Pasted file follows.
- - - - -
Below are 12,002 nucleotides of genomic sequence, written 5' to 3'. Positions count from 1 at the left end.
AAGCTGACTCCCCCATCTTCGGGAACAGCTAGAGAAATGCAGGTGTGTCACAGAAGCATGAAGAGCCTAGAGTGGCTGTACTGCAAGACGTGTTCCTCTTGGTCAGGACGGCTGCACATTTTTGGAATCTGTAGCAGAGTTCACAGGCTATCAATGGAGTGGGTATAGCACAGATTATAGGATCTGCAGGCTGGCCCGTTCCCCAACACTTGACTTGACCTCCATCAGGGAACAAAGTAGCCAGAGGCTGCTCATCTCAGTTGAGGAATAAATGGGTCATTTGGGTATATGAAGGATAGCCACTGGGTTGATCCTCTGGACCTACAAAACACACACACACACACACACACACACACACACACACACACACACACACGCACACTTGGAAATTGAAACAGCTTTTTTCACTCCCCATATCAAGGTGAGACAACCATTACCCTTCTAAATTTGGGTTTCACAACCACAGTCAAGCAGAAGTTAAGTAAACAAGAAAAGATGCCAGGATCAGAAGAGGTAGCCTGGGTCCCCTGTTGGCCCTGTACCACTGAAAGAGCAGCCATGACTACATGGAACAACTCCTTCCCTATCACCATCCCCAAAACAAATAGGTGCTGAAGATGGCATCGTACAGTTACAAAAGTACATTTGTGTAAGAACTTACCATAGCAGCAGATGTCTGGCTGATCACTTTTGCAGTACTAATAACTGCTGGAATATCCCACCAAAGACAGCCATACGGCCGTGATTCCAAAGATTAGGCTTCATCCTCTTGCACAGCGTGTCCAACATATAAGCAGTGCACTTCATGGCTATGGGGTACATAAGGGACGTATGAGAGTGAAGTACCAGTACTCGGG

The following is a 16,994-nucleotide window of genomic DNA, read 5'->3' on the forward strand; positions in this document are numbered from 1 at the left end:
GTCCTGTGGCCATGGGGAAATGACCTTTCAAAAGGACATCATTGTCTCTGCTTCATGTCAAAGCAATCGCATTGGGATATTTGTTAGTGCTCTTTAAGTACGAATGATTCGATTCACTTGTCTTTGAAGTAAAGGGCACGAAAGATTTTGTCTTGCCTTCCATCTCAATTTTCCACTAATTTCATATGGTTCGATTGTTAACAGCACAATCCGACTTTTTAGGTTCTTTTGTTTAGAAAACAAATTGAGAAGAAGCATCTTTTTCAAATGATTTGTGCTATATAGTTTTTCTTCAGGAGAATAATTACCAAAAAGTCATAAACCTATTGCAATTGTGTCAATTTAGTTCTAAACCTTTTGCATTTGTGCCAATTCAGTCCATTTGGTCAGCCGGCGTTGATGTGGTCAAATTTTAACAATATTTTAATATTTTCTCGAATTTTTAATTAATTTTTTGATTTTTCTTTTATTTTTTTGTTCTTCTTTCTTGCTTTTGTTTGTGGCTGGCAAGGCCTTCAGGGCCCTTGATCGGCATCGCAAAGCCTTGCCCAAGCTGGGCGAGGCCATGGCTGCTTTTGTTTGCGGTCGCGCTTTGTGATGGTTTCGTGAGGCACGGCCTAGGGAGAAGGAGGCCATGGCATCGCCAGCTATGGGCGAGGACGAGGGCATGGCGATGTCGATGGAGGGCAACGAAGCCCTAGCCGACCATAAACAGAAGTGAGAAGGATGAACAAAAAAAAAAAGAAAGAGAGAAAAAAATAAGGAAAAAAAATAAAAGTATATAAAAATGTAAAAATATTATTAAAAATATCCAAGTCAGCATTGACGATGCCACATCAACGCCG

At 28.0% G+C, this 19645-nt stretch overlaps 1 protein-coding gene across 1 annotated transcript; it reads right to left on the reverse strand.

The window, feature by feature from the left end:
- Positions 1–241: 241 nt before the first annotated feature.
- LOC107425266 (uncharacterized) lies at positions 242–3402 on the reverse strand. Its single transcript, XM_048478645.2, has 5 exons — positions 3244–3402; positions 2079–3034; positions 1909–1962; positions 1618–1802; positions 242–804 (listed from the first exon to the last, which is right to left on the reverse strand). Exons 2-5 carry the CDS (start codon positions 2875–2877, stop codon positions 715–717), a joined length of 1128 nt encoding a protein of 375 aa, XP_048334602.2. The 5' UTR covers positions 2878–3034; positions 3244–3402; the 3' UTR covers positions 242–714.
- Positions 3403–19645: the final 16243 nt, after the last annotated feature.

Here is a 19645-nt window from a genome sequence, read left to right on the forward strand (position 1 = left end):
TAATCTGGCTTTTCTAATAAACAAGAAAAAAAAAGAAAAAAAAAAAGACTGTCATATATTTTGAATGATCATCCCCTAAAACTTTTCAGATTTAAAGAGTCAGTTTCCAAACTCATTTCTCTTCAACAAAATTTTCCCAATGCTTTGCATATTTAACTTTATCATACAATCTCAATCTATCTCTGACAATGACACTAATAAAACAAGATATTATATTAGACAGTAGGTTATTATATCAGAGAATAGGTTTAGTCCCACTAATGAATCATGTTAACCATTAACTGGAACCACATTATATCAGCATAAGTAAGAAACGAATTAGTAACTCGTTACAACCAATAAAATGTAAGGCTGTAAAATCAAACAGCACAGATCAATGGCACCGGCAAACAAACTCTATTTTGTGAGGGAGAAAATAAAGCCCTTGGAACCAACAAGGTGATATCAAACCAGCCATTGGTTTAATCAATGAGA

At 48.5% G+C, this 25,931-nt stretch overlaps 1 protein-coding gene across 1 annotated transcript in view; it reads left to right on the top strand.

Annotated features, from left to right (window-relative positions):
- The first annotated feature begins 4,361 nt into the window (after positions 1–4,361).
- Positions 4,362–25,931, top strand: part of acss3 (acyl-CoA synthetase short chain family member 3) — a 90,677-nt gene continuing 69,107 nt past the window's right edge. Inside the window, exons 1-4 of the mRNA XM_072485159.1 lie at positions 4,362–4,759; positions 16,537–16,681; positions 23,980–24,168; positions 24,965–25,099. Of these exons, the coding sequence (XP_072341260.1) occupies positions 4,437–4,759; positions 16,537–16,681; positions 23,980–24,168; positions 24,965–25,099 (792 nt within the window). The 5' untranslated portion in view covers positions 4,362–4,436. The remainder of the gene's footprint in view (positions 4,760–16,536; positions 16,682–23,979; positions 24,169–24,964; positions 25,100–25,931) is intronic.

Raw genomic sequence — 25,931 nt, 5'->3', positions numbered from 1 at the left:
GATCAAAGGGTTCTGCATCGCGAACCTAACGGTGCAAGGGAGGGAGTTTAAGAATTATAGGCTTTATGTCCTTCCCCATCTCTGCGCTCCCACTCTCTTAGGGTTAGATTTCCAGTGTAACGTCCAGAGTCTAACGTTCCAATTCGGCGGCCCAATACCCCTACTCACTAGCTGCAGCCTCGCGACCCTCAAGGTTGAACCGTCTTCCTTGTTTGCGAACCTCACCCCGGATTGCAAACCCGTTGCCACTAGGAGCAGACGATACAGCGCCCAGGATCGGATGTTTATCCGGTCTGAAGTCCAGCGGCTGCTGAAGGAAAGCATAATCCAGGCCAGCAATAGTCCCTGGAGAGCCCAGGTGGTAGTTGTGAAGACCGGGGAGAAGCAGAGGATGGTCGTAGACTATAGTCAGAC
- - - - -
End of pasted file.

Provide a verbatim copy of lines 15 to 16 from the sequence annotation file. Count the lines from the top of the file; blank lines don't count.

- Positions 4,362–25,931, top strand: part of acss3 (acyl-CoA synthetase short chain family member 3) — a 90,677-nt gene continuing 69,107 nt past the window's right edge. Inside the window, exons 1-4 of the mRNA XM_072485159.1 lie at positions 4,362–4,759; positions 16,537–16,681; positions 23,980–24,168; positions 24,965–25,099. Of these exons, the coding sequence (XP_072341260.1) occupies positions 4,437–4,759; positions 16,537–16,681; positions 23,980–24,168; positions 24,965–25,099 (792 nt within the window). The 5' untranslated portion in view covers positions 4,362–4,436. The remainder of the gene's footprint in view (positions 4,760–16,536; positions 16,682–23,979; positions 24,169–24,964; positions 25,100–25,931) is intronic.

Raw genomic sequence — 25,931 nt, 5'->3', positions numbered from 1 at the left: